Cafe Slavia had long been the favourite watering hole of Prague's intelligensia - Kafka and Kundera have been among its customers. And it was also a favourite of the former Czech dissident leader and now president Vaclav Havel. Cafe Slavia then in early 1990 was a centre for those who were planning and executing the transformation of the newly democratised country. The cafe's Art Deco leather bank seating, cherrywood and onyx had been allowed to tarnish under the communists and yet the place shone with an energy that was almost palpable.

My puppeteer friend and I joined a group of her friends sitting in animated conversation, into which she soon was drawn. I sat, watched and listened to the flurry of a language I did not understand. I drank a cup of dark, thick Czech coffee and soon was intoxicated. Without language I was thrown back on my other senses, all of which seemed heightened by the apparent absence of the one.

Language is very important to me, but it exists on three levels. The first is that of conversation, the run-of-the-day exchange, and I am good at that, good at making people feel at ease, good at communicating what I wish and hiding the rest. The second is that of academic exactitude and arguing the case; three years at Oxford had honed this side of my language to a dagger point. And the last is something deeper. My parents tell me that as a small child even before I could read or write I composed poetry. This last level of language has a habit of tripping me up, starting as it does not in words but in rhythm. It is powerful and heady and something I resist until I can resist no longer. But most of the time it is drowned out by the hubbub of daily life. Here in the Cafe Slavia, drunk with the electricity in the air, I found that the conversation around me, stripped of meaningful words but full of exciting rhythyms and cadences, rang deep in that third level. It resonated inside me and something flexed like a Golem still unformed in Vltava mud.

Afterwards as we walked along the river to catch a tram to where I was staying I asked my friend about the one word I had made out in the multitude of others that evening. It had seemed to appear in every sentence, been the answer to every question. She smiled "Possibly," she said, "It means possibly." On that cold night in the early days following the Velvet Revolution everything was possible.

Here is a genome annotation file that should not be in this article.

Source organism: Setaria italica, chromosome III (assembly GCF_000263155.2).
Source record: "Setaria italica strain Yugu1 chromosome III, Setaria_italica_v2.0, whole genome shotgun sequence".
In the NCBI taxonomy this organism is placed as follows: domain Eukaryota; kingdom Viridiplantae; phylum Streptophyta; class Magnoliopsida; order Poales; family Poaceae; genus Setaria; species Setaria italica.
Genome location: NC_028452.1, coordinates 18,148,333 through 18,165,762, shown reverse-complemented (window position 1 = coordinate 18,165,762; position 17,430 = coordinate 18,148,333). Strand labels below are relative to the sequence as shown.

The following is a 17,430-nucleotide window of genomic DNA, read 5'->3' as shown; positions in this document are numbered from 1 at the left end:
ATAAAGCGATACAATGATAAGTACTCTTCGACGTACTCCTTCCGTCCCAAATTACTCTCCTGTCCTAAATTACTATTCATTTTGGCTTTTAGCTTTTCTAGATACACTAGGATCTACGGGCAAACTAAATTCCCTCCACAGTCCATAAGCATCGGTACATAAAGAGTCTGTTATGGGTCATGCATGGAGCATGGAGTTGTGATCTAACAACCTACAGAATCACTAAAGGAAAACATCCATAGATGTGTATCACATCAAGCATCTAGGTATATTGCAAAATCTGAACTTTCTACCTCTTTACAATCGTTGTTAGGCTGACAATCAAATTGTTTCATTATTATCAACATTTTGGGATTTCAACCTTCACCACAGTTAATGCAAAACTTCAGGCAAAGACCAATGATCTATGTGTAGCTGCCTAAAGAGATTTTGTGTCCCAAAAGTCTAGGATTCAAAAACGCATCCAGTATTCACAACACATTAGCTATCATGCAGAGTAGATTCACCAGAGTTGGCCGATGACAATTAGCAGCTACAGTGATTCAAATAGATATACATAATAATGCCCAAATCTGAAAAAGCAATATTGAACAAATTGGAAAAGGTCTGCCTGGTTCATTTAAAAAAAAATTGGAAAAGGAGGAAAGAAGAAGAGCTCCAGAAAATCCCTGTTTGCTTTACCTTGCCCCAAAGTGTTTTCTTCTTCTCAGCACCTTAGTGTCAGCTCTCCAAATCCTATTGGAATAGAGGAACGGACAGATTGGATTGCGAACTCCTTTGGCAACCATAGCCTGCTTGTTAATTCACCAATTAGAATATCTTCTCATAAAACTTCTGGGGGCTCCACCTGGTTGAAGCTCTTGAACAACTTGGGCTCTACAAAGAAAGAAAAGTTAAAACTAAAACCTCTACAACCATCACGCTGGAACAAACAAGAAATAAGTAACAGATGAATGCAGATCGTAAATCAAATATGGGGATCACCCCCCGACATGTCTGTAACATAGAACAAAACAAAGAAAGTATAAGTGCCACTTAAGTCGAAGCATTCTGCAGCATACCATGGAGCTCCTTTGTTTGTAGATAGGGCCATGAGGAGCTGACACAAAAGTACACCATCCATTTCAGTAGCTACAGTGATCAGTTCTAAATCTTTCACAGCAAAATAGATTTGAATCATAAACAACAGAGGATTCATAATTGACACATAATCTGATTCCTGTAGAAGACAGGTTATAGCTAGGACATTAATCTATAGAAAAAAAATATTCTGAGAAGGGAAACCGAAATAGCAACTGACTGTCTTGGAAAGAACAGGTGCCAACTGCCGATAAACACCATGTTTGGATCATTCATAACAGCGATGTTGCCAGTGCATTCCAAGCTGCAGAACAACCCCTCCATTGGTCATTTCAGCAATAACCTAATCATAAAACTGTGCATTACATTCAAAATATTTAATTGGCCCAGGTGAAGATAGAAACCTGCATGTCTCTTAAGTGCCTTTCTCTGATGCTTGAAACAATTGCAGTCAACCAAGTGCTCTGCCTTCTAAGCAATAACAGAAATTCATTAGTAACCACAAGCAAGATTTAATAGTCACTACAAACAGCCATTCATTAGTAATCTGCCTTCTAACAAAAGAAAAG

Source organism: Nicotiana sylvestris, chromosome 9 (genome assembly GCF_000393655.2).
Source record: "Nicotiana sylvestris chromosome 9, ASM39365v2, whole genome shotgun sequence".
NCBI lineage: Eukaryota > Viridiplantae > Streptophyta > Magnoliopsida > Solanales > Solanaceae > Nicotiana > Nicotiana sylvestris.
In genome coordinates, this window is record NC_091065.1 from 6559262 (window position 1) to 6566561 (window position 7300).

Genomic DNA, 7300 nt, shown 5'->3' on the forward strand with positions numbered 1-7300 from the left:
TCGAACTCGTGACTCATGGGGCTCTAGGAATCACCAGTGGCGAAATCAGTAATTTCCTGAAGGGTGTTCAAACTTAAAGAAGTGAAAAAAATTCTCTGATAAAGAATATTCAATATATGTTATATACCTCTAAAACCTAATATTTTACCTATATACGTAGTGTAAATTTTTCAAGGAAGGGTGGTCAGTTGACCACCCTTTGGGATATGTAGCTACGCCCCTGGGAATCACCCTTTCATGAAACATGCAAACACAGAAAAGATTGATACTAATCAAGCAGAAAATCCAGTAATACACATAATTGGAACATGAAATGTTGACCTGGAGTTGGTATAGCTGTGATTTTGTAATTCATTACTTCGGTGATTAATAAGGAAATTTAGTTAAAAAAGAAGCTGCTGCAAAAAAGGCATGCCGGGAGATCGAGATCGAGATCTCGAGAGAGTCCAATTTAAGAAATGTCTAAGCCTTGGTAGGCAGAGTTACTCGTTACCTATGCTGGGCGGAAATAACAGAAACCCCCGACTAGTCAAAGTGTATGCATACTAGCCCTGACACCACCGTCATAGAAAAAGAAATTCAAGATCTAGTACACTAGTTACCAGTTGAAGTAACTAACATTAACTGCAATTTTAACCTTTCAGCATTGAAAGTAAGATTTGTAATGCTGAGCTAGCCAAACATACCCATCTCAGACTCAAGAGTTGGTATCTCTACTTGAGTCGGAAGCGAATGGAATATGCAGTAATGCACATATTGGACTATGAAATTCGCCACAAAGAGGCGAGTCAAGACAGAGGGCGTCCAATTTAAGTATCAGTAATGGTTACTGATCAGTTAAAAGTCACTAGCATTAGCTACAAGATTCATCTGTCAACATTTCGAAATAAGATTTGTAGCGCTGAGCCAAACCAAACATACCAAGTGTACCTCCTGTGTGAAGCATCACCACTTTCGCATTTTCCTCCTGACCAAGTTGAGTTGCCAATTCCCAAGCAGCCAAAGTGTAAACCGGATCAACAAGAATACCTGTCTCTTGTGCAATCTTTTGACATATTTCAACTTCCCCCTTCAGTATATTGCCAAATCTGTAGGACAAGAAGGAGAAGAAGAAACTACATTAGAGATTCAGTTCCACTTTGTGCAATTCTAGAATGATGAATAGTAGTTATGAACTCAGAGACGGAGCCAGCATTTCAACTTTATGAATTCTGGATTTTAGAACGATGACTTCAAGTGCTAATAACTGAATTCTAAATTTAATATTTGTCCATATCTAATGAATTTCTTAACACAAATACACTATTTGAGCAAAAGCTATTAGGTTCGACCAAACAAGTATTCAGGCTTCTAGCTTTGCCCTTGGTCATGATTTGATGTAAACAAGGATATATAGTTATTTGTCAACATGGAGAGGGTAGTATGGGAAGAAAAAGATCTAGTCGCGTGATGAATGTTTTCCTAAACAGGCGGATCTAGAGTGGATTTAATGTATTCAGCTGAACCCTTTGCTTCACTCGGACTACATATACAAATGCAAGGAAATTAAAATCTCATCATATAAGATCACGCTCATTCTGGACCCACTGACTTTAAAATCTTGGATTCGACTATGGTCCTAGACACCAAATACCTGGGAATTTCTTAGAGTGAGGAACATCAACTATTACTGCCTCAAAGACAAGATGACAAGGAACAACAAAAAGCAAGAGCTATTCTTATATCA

First Impressions - the train

As is the case for most people my first impressions of the Czech Republic were of Prague. Well, actually no, my first impressions were from a train window as I entered the country on a slow train from Germany. It was a few months after the Velvet Revolution, just before Easter, and the number of planes flying to Prague had not yet increased to take account of the number of people wanting to fly there. And so I flew to Frankfurt, took the train to Nurenburg, changed on to a smaller train and so on to Prague. It was a wonderful way to arrive, in that it gave me time to watch the changes, to feel the transformation.

Even now I recommend to anyone coming to Cesky Krumlov that they make the journey from Prague to Cesky Krumlov by train rather than hire a car and come down in a hermetically sealed pod. You will meet Czechs that way and you will see some wonderful countryside. The last part of the journey, after you climb on the little train at Ceske Budejovice, is particularly magical as the train winds its way through the forests of the Blanksy Les past a series of small villages.

But back to my first journey into Czecho. The train was full of Germans - a bunch of Bavarians with a large hamper of food and beer who talked very loudly and were on their way to flash the mighty deutschmark in Prague and a Prussian couple who talked to me in English. At the border our papers were checked first by the German border guards, then the train moved a few yards and the Czech guards arrived. Although it was about three months after the collapse of communism, many of its structures, mentality and behaviours were alive and strong, and these included those of the border guards. They arrived grim-faced, together with rifles, inspected the passports and papers as if certain we were enemies of the state, and slowly made their way through the train.

I was relieved when the jolt of the train indicated we were moving again and so we entered Czechoslovakia. My first impressions were not entirely favourable. As the night was drawing in I could not see much beyond the immediate environment of the railway line, but here everywhere looked run-down - the station buildings in need of repairs, long trains with coal, timber and other goods trundled past. The only countryside I could see was where the forest dark and mysterious pressed in. I felt a frisson down my spine. The fairytales of my childhood came to mind, somewhere out there were the woodcutter and hunter, bears, foxes and big, bad wolves.

At last we arrived in Prague Station. There standing on the platform was my puppeteer friend. She was buzzing with excitement, glad to be back in her homeland after 20 years, glad to have renewed acquaintances with ex-student friends now bigshots in the brave new world of post Velvet Revolution Prague. "Come," she said, "We have time for a coffee to Cafe Slavia."